HACKENSACK, NJ -- The City Council last night officially signed off on a long-anticipated agreement with Hackensack University Medical Center that will result in $24 million in payments to the city over the next six years. Reflecting a shared vision for the revitalization of the city, the Host Community Agreement cements a partnership between the City of Hackensack and Bergen County's largest employer and one of the state's leading hospitals.
“The City of Hackensack could not possibly ask for a better partner than Hackensack University Medical Center as we work together to revitalize our community. This agreement proves the hospital’s commitment to our city and its understanding of the needs of our taxpayers,” said Deputy Mayor Kathleen Canestrino, who was the lead negotiator for the City. “This has been a lengthy process but it was marked from the start by professionalism on all sides and a shared desire to reach an agreement that is beneficial to all parties. I’m very proud that we were able to come together on this matter and look forward to continuing to act as partners in progress for Hackensack.”
The City Council voted 4-0 to accept the terms of the agreement, with Mayor John Labrosse absent. As an employee of the hospital, Mayor Labrosse did not participate in any aspects of the negotiation, according to city officials.
Since its founding in 1888 as Bergen County's first hospital, the medical center has long been a driving force for innovation, economic development and healthcare services for the city and the region. It currently consists of 900 beds in the main facility, and after several mergers and acquisitions in recent years is now the flagship facility in the statewide Hackensack Meridian Health which includes 11 hospitals in seven counties as well as numerous outpatient facilities and networked providers.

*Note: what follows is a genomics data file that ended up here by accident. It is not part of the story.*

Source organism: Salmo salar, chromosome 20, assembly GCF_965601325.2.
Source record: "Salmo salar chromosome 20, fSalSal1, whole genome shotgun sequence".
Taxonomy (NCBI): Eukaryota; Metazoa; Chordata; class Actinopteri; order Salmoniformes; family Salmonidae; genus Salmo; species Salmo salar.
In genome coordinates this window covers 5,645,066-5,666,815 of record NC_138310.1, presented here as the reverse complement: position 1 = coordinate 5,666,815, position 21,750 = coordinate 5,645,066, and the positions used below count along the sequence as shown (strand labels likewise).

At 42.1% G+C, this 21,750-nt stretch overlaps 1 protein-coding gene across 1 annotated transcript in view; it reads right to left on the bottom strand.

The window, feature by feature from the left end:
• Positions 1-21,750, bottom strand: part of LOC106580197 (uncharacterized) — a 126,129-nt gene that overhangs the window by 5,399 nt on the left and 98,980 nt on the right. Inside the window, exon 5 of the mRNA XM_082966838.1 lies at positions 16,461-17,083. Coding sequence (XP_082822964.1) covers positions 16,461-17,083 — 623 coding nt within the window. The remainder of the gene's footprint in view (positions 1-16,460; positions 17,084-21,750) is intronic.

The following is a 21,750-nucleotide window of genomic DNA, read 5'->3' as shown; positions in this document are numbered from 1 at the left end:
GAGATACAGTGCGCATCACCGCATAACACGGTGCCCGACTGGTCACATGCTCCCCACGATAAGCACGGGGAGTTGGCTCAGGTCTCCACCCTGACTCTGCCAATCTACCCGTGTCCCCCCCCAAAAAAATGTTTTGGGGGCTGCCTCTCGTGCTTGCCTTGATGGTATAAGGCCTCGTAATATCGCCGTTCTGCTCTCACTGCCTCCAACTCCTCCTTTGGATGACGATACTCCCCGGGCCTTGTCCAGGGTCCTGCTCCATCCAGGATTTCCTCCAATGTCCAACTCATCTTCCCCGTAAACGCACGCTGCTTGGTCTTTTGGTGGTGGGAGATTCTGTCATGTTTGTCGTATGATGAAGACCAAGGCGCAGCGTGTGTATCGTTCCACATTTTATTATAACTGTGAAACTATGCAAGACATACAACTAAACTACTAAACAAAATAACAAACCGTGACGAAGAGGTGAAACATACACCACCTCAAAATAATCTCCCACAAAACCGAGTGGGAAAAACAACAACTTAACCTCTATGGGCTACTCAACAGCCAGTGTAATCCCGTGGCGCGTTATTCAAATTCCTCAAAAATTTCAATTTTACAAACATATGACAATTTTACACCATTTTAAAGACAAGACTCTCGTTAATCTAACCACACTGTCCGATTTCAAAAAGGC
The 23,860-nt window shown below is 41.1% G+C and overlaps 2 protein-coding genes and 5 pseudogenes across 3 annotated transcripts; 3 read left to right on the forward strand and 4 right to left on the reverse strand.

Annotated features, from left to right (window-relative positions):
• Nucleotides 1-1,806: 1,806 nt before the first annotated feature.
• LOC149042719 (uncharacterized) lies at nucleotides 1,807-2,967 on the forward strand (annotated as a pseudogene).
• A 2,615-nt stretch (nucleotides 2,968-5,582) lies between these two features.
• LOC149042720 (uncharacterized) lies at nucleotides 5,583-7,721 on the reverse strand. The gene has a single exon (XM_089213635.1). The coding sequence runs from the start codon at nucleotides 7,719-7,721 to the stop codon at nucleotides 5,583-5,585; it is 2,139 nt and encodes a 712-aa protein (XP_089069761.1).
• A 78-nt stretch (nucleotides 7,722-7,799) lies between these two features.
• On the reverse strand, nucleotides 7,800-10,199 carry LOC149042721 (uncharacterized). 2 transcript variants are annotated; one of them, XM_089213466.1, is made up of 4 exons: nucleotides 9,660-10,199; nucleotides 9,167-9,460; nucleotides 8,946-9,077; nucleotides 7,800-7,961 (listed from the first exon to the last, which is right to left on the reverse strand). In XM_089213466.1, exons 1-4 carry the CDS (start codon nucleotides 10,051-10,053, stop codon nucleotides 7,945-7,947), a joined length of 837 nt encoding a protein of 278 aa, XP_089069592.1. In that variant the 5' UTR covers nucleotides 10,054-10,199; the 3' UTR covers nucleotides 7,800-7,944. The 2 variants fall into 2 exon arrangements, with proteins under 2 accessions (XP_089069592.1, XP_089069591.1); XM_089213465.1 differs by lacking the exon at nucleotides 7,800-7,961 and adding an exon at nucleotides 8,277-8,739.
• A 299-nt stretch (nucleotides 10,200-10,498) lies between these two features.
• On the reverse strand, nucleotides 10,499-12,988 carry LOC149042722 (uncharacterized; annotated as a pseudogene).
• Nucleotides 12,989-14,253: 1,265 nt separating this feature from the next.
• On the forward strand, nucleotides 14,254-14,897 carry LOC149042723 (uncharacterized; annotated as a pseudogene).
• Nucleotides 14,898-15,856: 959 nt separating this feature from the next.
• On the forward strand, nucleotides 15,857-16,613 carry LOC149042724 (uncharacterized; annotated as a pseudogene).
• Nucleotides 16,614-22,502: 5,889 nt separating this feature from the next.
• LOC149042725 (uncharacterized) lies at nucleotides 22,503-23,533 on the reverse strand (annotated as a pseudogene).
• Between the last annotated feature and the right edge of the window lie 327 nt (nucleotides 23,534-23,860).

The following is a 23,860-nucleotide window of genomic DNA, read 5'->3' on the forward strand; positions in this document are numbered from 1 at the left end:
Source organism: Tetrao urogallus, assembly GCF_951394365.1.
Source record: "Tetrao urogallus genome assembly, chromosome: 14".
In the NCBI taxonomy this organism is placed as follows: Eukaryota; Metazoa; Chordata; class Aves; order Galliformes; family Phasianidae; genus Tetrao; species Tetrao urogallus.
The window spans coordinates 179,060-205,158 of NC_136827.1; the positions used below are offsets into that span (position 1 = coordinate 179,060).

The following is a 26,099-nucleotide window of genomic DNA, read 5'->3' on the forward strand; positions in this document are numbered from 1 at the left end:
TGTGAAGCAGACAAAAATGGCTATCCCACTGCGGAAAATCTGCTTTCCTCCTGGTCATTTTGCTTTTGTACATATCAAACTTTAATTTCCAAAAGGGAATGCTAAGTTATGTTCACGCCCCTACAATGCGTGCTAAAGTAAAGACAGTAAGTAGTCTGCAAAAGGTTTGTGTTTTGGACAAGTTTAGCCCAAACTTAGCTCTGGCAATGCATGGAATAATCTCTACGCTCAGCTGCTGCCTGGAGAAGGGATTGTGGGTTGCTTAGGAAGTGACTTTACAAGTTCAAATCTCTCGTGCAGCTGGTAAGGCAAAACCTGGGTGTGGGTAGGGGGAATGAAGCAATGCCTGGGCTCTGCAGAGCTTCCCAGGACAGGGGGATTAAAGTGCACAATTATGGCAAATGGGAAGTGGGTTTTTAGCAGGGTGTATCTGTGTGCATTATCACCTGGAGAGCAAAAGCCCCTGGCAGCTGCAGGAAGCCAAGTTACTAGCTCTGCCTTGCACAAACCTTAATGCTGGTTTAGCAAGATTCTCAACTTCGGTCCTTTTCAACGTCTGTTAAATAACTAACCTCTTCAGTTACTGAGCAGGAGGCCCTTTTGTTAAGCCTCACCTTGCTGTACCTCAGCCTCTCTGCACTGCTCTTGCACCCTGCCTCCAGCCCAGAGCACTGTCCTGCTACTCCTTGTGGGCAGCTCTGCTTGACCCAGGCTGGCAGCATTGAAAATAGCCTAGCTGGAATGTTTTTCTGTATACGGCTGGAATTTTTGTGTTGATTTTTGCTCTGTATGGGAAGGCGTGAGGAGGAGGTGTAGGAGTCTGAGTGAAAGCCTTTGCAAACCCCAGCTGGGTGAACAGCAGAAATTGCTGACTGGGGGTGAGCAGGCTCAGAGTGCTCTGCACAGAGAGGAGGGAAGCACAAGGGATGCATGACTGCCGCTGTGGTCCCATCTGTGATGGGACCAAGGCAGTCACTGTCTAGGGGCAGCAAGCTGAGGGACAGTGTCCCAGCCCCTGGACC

Hackensack University Medical Center operates as a non-profit, meaning many of its properties including its main campus on Prospect Avenue are not subject to local property taxes. This has long created tension between the institution and the city, with residents frequently calling for the hospital to pay for the municipal services it requires. City officials sought to address those issues by entering into th years-long negotiation with the hospital that resulted in the agreement.
“Hackensack University Medical Center is a proud member of the Hackensack community, and together, in partnership with the city, we will transform Hackensack into a world-class healthcare destination,” said Robert C. Garrett, co-CEO of Hackensack Meridian Health. “Our twenty-four-million-dollar investment further deepens our commitment to this community. As the largest employer in the county, the medical center is the city’s economic engine. More importantly, we are here to serve the community, make sick people well, and effectively meet the growing needs of the patients and families in our care. Hackensack University Medical Center has been part of this community for more than a century, and we look forward to an enduring partnership for many more decades to come.”